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A Letter to Germany

January 17, 2013

Barbara Clara Barton immigrated to the United States in 1851 and two years later, married John Sturmer–also an immigrant from Prussia. They met in Galena, IL and married there before moving to Grant County, Wisconsin. Barbara’s brother, Philip (1833 -1897), continued living in their hometown of Lieser, Rheinland, Germany. On June 5, 1864, 30-year old Philip wrote his brother-in-law (Clara’s husband, John) about coming to America. Whether or not he came to visit, he did not move to the States. Some months later, on Feb 21, 1865, he married Maria Anna Mehn in Leiser, Germany and both were still there at their deaths many years later.

The letter has many interesting pieces of information about life in Grant County and the U.S. in the toward the end of the Civil War. The war had been dragging on for three years and (as we know in hindsight) would wear on for another year before it ended.  Some of the stresses of life in wartime America were mentioned in John’s letter. Here is a translation from the letter written in German:

Beetown, Wisc. 7 July 1864

Dear Brother-in-law, Philip,

I received your letter of June 5 on July 7. I learned from it that you are still healthy and that you would like to visit us in America. We would be glad if we could see someone from the home country. If you would like to come, then come. I will not give you advice and cannot–why, you might not like it. Then I will be reproached. You are independent and know your situation. You must act accordingly. It is a long voyage, but for an unmarried person it must be fun to travel, and many come. In the month of April and May 64,000 arrived. You write, life is difficult. Here, it is not as good as it was before the war and why, the prices for food and clothing, horses, cattle–everywhere are high. Therefore, for a man with a large family who must buy everything and has nothing to sell, times are hard. I have a big family and if I had no property, life would be easier as it is for you. Wheat failed this year, first because of drought because we had no rain for two months. Second, we had a kind of pest. They smell like a sort of bedbug. They ruined 70 – 80 acres of wheat fields.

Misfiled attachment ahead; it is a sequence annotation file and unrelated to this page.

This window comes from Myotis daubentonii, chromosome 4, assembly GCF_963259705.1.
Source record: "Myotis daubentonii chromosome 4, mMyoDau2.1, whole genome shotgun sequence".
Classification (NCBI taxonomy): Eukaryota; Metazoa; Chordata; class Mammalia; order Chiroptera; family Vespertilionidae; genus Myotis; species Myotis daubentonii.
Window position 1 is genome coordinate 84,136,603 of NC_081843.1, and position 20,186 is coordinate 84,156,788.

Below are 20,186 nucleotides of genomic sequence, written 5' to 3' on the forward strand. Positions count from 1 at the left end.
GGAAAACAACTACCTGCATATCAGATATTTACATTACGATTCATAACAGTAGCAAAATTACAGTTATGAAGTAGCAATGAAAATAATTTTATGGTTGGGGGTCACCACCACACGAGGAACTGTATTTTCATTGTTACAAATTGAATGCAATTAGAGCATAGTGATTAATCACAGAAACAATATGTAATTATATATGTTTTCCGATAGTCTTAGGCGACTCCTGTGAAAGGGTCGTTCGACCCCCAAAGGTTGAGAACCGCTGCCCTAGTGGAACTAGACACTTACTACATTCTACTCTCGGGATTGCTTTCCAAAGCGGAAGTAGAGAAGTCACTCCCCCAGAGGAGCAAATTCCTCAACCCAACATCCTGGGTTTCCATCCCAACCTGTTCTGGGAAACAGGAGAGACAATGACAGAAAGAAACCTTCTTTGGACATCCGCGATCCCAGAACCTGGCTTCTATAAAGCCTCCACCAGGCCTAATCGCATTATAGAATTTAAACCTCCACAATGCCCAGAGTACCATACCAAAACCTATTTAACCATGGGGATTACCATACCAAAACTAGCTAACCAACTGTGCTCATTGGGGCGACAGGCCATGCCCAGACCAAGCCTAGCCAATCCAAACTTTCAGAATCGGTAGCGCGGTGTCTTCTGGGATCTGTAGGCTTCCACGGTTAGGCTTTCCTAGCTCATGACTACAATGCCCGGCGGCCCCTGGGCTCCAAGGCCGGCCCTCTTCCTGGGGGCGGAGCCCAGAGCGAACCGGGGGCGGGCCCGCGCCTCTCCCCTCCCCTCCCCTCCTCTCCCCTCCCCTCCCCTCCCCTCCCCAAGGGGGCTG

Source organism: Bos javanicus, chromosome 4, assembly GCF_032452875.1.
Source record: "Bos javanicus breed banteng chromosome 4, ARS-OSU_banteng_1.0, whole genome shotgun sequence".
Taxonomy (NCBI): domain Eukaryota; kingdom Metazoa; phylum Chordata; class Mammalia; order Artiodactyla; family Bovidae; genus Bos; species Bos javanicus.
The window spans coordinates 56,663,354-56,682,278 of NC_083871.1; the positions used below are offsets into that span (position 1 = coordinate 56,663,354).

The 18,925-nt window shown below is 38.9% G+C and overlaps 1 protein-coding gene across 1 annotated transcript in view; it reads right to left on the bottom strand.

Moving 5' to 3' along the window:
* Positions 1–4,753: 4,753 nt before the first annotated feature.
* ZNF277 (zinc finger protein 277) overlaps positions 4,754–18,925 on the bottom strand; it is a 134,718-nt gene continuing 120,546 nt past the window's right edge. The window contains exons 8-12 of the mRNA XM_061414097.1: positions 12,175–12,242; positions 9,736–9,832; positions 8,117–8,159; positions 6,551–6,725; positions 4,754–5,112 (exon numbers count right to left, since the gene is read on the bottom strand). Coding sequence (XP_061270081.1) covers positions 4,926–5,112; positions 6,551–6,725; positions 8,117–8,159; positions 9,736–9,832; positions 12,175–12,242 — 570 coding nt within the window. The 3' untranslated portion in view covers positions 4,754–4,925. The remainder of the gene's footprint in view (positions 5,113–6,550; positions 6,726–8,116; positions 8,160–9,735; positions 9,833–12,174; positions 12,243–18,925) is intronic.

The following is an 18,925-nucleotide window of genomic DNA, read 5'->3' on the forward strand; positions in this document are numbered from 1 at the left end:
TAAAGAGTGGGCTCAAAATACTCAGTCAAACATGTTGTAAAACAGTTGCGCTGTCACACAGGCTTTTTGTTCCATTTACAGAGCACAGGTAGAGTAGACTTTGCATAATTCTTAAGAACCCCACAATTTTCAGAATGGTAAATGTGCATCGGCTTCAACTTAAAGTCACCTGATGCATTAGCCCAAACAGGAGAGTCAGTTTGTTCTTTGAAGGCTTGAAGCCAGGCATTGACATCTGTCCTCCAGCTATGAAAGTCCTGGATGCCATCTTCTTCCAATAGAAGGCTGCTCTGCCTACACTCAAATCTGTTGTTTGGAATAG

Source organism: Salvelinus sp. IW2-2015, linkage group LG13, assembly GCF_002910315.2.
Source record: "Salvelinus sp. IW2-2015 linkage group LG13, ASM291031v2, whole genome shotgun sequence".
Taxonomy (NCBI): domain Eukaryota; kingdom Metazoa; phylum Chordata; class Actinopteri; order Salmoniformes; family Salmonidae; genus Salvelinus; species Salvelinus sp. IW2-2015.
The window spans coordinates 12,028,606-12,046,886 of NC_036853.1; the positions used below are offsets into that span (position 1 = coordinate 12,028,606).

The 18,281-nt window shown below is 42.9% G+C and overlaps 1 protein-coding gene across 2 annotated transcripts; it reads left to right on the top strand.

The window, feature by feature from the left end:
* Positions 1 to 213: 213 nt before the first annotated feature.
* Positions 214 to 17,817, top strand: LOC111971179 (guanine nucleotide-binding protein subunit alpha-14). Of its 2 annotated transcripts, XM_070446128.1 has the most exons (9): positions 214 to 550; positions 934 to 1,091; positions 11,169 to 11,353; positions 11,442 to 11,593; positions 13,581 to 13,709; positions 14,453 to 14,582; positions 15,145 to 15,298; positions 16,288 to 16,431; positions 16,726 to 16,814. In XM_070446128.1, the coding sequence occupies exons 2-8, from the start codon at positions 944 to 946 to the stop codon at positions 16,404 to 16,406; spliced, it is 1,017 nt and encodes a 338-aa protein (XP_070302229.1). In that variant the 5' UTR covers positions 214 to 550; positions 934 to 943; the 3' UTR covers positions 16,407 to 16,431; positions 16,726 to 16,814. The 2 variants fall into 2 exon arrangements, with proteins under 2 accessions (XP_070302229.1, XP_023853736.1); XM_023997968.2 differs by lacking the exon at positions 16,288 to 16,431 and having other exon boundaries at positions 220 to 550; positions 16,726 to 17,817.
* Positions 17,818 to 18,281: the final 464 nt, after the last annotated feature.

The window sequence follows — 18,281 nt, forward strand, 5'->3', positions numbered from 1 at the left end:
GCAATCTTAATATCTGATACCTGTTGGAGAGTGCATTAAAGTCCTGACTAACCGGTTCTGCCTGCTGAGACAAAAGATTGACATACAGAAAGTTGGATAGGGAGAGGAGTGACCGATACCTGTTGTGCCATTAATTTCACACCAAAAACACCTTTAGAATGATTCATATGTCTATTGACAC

(page 2)

Dear brother-in-law, if you want to come, then I will give you the travel route as well as I can: from Lieser to Antwerp, then on to New York, from there via steamer to Albany, then per railroad to Buffalo, then via steamer to Milwaukee, then from Milwaukee via train to Bridgeport or Wisconsin Bridge, from there you have 18 miles to us or a 6 hour way. If I would know the day when you arrive at the Big Bridge, I could meet you. At the Big Bridge, you go straight to Patch Grove and from there to Tafton [now called Bloomington]. I live five miles from Tafton and 2-1/2 miles from Beetown. When you arrive in New York, don’t let a recruiter talk you into becoming a soldier. They are very obstinate. You can also travel from Buffalo to Chicago, then via train to Dunleith [now called East Dubuque] and then on steamship to Cassville; then you have only 9 miles until Beetown. The best money for you is the Dutch 10 Guilder, which is 4 dollars. It is nowadays more valuable than paper. One dollar in gold last week was better than 2 dollars in paper money. [The] five Franc is also good money. We have sent our authorization two weeks ago to my cousin , Johann Sturmer, in Filzen, so that he should sell everything as well as he can. If he refuses the authorization he should have it transferred to you, if possible, but I think he will do it for me. With this I will finish and remain your

John Sturmer.

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